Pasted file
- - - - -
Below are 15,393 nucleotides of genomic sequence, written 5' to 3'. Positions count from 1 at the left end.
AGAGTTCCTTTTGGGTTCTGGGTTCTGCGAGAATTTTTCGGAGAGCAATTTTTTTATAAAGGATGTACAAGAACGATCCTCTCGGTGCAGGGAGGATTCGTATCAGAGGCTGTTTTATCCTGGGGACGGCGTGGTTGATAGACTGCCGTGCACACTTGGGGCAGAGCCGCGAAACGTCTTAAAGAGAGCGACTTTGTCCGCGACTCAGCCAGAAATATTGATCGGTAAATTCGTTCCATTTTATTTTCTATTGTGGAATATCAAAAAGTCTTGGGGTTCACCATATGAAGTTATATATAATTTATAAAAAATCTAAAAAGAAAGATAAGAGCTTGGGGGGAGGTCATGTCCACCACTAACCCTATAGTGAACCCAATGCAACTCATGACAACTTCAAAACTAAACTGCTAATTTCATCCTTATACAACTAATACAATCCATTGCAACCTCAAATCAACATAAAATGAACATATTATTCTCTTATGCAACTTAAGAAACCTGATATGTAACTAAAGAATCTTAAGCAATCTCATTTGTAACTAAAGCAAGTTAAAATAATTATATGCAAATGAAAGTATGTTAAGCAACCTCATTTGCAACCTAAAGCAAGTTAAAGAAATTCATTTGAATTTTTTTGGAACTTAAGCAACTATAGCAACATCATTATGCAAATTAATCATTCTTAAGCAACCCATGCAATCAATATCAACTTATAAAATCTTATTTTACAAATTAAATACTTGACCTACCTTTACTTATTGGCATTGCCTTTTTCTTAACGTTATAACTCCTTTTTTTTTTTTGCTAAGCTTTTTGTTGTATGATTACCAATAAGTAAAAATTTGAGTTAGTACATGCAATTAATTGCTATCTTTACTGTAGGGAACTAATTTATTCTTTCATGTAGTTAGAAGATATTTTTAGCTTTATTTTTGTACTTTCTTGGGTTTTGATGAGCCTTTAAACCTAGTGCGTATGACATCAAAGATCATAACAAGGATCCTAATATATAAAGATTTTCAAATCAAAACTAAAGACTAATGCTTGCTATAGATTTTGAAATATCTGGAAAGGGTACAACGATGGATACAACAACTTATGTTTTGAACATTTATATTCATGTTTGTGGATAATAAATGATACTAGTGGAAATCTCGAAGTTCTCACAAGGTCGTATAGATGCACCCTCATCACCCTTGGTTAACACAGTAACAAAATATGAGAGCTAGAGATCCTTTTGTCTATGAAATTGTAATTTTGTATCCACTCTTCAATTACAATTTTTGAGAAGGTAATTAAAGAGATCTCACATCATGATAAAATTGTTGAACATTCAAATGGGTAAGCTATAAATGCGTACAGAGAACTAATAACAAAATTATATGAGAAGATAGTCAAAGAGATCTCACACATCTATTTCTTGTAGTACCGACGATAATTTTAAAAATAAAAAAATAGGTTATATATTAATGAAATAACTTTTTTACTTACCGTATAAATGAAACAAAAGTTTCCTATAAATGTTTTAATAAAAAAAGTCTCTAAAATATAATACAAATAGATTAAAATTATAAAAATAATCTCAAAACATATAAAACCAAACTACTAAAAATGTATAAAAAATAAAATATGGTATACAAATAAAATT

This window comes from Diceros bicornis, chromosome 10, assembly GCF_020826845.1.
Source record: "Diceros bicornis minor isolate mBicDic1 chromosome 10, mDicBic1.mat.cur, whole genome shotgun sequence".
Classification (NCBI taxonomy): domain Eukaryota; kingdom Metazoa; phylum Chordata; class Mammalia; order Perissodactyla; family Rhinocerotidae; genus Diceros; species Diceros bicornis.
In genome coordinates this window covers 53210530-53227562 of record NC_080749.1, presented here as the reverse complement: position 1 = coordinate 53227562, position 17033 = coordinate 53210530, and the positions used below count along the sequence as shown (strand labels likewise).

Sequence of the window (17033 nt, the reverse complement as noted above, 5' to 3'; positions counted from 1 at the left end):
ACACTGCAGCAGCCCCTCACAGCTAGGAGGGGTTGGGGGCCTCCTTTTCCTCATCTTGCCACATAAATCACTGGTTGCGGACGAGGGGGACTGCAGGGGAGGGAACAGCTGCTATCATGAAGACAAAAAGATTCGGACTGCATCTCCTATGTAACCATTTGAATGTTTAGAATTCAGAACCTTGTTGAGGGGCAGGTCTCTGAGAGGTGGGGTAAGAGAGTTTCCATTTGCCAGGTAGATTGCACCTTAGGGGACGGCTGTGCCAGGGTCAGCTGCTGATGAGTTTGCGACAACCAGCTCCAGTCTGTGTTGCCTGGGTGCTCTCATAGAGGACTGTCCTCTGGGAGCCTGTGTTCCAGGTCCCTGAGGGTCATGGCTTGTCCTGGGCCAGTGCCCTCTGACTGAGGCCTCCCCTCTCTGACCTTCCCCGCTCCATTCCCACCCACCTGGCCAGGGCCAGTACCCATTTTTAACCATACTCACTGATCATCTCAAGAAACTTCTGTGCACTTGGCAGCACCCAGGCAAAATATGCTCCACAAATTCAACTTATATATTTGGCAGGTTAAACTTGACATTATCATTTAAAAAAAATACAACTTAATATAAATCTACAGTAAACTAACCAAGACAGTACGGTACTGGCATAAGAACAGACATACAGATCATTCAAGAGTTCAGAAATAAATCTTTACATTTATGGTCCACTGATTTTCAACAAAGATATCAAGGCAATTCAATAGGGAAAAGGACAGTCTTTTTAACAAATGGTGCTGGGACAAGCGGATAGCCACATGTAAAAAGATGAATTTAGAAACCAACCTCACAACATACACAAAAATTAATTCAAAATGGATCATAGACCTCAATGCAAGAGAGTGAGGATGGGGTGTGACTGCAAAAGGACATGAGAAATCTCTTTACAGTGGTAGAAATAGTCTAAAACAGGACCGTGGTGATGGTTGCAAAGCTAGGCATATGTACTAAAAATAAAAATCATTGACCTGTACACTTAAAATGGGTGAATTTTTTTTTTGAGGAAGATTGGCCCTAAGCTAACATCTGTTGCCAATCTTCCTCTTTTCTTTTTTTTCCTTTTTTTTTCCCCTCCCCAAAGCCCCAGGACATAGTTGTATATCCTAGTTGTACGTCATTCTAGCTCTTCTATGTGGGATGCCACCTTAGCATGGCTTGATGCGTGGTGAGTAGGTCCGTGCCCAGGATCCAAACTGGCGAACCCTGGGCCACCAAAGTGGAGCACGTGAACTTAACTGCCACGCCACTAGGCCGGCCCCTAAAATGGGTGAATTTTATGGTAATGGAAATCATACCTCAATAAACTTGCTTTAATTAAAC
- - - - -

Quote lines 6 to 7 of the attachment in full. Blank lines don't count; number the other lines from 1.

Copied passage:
In genome coordinates this window covers 53210530-53227562 of record NC_080749.1, presented here as the reverse complement: position 1 = coordinate 53227562, position 17033 = coordinate 53210530, and the positions used below count along the sequence as shown (strand labels likewise).

Sequence of the window (17033 nt, the reverse complement as noted above, 5' to 3'; positions counted from 1 at the left end):